Assets and Debts In A Divorce
When thinking of marriage, one often conjures images of eternal love, ceremony, and vows of commitment to each other. However, marriage also has a significant practical and financial benefit for couples in that it allows them to join finances, build wealth, and mitigate the risks of debt. When a marriage turns to divorce, many spouses are left wondering how these assets and debts are allocated.
Pennsylvania law establishes that divorces in the state follow an equitable distribution system of asset and debt division. This means that the courts will attempt to divide a couple’s property as equally as possible. This is opposed to states that follow a community property system wherein courts attempt a 50-50 split of assets.
A major benefit of the equitable distribution system is that courts consider the relative financial need of each spouse and attempt to divide property in a manner that equitably allows for each spouse to maintain a certain standard of living relative to their time in the marriage.
For couples in Pennsylvania who are looking to file for divorce, the distribution of assets and debts can be complicated to navigate without the help of an experienced divorce attorney. Readers can consider this article a primer on what Pennsylvania residents should know about assets and debts in a divorce.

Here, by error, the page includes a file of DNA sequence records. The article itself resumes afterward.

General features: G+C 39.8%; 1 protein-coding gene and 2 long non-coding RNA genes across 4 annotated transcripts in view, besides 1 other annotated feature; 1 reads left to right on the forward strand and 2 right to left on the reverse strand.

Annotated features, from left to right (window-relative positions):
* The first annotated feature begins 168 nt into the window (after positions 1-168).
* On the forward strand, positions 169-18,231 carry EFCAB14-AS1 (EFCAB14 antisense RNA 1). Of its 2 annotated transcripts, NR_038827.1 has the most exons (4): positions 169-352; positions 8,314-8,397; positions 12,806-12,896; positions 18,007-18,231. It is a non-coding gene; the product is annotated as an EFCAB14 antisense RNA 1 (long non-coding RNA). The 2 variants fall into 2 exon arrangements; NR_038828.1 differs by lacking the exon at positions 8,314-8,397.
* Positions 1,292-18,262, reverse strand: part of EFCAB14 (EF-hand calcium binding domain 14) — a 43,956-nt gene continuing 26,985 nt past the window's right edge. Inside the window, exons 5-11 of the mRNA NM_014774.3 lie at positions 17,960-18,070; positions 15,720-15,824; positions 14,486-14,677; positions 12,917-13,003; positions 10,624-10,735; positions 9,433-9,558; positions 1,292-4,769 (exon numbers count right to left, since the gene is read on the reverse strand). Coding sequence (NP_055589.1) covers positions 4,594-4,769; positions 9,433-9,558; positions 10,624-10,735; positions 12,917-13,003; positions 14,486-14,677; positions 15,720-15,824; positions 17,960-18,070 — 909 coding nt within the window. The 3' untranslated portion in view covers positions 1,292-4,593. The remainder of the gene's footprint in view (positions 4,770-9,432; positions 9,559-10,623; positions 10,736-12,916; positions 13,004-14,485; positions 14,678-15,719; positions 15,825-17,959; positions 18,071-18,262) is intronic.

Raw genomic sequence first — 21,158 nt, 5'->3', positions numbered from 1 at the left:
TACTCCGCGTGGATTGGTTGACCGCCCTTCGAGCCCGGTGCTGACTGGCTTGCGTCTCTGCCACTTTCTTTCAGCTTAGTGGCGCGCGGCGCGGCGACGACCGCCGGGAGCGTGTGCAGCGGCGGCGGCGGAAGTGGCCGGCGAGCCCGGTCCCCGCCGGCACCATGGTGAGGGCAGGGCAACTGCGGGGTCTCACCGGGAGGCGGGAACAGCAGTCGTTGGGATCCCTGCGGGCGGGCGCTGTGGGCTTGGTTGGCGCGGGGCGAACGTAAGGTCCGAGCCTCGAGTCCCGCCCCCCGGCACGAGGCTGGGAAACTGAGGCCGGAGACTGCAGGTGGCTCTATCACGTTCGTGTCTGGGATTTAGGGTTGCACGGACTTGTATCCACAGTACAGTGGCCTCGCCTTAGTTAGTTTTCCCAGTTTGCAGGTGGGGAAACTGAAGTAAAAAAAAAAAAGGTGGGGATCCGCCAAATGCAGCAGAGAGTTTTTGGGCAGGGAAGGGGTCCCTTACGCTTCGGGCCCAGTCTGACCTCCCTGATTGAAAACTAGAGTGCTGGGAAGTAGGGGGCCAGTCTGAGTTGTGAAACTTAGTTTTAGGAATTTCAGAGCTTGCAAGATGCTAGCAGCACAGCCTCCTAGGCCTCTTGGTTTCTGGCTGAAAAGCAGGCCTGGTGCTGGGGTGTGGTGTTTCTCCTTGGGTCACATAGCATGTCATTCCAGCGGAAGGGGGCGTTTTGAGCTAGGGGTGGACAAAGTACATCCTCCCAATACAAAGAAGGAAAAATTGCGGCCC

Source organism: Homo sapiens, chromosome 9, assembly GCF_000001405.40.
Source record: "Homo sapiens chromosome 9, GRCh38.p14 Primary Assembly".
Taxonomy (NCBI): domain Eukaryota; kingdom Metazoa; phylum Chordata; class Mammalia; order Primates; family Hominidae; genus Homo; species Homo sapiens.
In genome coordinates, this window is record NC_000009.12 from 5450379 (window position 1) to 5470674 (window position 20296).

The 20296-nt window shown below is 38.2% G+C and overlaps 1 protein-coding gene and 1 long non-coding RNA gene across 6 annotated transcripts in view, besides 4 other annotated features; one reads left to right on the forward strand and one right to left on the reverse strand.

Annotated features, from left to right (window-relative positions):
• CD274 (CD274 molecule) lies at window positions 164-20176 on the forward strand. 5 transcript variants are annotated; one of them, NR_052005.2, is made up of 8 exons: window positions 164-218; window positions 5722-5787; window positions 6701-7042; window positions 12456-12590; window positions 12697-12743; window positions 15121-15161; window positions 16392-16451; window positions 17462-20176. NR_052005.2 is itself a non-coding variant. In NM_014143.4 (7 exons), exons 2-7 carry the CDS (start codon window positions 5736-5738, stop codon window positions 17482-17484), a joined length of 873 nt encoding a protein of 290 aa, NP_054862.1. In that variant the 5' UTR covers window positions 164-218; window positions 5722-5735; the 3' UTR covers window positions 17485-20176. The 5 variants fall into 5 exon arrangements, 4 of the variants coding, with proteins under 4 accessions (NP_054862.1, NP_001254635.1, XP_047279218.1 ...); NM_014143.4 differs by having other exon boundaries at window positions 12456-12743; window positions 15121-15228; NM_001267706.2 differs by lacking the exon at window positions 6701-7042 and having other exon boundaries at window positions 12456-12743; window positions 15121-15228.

When it comes to divorce, not all assets are created equal. Pennsylvania law defines two different types of assets: marital property and non-marital property. The accurate assessment of every asset a couple owns will have major implications during divorce proceedings.
In general, marital property is subject to distribution in court whereas non-marital property is not. Any assets and income acquired during the length of a marriage is typically considered to be marital property, regardless of whose name it is in. In contrast, non-marital assets typically include things such as inheritances and gifts, property excluded by prenuptial agreement, and property acquired prior to the marriage.
Dealing with Debts
Nobody likes to talk about debts, but in the scope of a divorce in Pennsylvania an accurate determination of all debt is critical. A divorce attorney will typically advise spouses to make a detailed list of credit card balances, outstanding loans (including mortgages), promissory notes, and liens.
Debts taken on during a marriage are usually considered a joint marital obligation, although there are exceptions if a spouse can show that a specific debt is unreasonable to share jointly (e.g. gambling debt from one spouse). In contrast, debts taken on prior to marriage as well as debts incurred after your official separation date are usually considered separate.
Getting Legal Insight
It is clear that there are many similarities between the process of assessing assets and dealing with debts in a divorce. However, the unique intricacies of each can make it challenging for spouses to understand the rules and, perhaps more importantly, the exceptions to those rules when considering both assets and debts. This is why many couples decide to work with an experienced divorce attorney.
If you are considering divorce, the Media divorce lawyers at Barbara Flum Stein & Associates can help. Reach out to us today for a consultation.